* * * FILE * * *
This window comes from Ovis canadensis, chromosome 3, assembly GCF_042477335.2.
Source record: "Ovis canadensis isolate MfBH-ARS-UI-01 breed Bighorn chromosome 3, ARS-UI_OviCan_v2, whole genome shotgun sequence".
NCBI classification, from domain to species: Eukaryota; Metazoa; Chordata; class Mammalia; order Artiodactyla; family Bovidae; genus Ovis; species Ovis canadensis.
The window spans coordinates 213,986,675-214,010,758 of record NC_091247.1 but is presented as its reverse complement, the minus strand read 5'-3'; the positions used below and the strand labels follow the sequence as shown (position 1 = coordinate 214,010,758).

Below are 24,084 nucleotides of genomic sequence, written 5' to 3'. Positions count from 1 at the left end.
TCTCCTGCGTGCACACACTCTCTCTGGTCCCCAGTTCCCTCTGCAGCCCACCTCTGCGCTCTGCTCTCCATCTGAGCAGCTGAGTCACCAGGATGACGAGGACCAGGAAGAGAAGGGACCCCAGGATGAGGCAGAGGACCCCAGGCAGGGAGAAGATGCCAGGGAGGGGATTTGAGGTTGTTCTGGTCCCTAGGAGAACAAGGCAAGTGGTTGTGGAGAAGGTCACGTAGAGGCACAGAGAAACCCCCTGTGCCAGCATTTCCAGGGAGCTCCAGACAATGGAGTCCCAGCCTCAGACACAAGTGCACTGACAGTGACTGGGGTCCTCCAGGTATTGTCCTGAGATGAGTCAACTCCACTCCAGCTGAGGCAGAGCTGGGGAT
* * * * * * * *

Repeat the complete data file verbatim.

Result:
This window comes from Ovis canadensis, chromosome 3, assembly GCF_042477335.2.
Source record: "Ovis canadensis isolate MfBH-ARS-UI-01 breed Bighorn chromosome 3, ARS-UI_OviCan_v2, whole genome shotgun sequence".
NCBI classification, from domain to species: Eukaryota; Metazoa; Chordata; class Mammalia; order Artiodactyla; family Bovidae; genus Ovis; species Ovis canadensis.
The window spans coordinates 213,986,675-214,010,758 of record NC_091247.1 but is presented as its reverse complement, the minus strand read 5'-3'; the positions used below and the strand labels follow the sequence as shown (position 1 = coordinate 214,010,758).

Below are 24,084 nucleotides of genomic sequence, written 5' to 3'. Positions count from 1 at the left end.
TCTCCTGCGTGCACACACTCTCTCTGGTCCCCAGTTCCCTCTGCAGCCCACCTCTGCGCTCTGCTCTCCATCTGAGCAGCTGAGTCACCAGGATGACGAGGACCAGGAAGAGAAGGGACCCCAGGATGAGGCAGAGGACCCCAGGCAGGGAGAAGATGCCAGGGAGGGGATTTGAGGTTGTTCTGGTCCCTAGGAGAACAAGGCAAGTGGTTGTGGAGAAGGTCACGTAGAGGCACAGAGAAACCCCCTGTGCCAGCATTTCCAGGGAGCTCCAGACAATGGAGTCCCAGCCTCAGACACAAGTGCACTGACAGTGACTGGGGTCCTCCAGGTATTGTCCTGAGATGAGTCAACTCCACTCCAGCTGAGGCAGAGCTGGGGAT